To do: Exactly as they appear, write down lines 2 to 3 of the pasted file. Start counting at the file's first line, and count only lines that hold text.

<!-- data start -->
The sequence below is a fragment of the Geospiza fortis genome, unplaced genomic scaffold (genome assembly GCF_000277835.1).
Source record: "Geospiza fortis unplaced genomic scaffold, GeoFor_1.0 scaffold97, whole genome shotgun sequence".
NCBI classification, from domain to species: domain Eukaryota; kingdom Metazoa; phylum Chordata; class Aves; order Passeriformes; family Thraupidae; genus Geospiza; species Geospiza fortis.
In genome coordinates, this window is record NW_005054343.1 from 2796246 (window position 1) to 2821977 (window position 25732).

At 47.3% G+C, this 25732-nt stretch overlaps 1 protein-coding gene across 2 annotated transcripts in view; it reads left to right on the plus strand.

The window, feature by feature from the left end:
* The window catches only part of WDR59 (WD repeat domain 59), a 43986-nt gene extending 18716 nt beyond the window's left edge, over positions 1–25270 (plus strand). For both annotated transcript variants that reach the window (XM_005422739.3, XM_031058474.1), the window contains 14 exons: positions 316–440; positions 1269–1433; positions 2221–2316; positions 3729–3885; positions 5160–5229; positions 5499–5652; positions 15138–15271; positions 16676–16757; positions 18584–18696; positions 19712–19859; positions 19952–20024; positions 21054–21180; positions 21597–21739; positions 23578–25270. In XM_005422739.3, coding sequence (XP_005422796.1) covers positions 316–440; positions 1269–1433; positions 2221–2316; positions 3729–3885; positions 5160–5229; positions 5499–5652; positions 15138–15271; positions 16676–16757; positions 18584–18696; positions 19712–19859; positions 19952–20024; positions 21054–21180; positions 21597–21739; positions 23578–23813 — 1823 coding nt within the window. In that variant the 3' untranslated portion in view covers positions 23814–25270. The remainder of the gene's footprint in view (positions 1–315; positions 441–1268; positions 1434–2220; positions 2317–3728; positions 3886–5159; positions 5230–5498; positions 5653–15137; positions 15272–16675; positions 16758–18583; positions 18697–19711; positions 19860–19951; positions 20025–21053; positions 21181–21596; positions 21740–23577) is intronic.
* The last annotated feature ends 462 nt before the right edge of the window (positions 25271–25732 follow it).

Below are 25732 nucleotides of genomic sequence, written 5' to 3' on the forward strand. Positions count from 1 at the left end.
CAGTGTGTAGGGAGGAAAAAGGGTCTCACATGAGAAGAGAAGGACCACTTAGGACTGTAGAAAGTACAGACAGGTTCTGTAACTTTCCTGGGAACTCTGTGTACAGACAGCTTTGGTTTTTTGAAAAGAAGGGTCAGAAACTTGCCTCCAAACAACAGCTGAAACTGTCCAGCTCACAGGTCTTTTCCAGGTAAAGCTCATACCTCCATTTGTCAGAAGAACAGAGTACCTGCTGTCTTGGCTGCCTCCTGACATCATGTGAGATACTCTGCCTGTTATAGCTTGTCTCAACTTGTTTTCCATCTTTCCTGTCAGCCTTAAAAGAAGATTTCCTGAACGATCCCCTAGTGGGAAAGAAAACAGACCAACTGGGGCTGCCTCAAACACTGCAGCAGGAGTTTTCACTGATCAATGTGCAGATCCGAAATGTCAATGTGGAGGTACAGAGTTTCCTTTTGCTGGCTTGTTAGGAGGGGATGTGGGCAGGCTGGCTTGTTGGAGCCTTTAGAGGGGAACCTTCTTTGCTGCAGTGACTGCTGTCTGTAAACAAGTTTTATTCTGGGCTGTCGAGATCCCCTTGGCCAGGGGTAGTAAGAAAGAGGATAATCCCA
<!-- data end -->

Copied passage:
Source record: "Geospiza fortis unplaced genomic scaffold, GeoFor_1.0 scaffold97, whole genome shotgun sequence".
NCBI classification, from domain to species: domain Eukaryota; kingdom Metazoa; phylum Chordata; class Aves; order Passeriformes; family Thraupidae; genus Geospiza; species Geospiza fortis.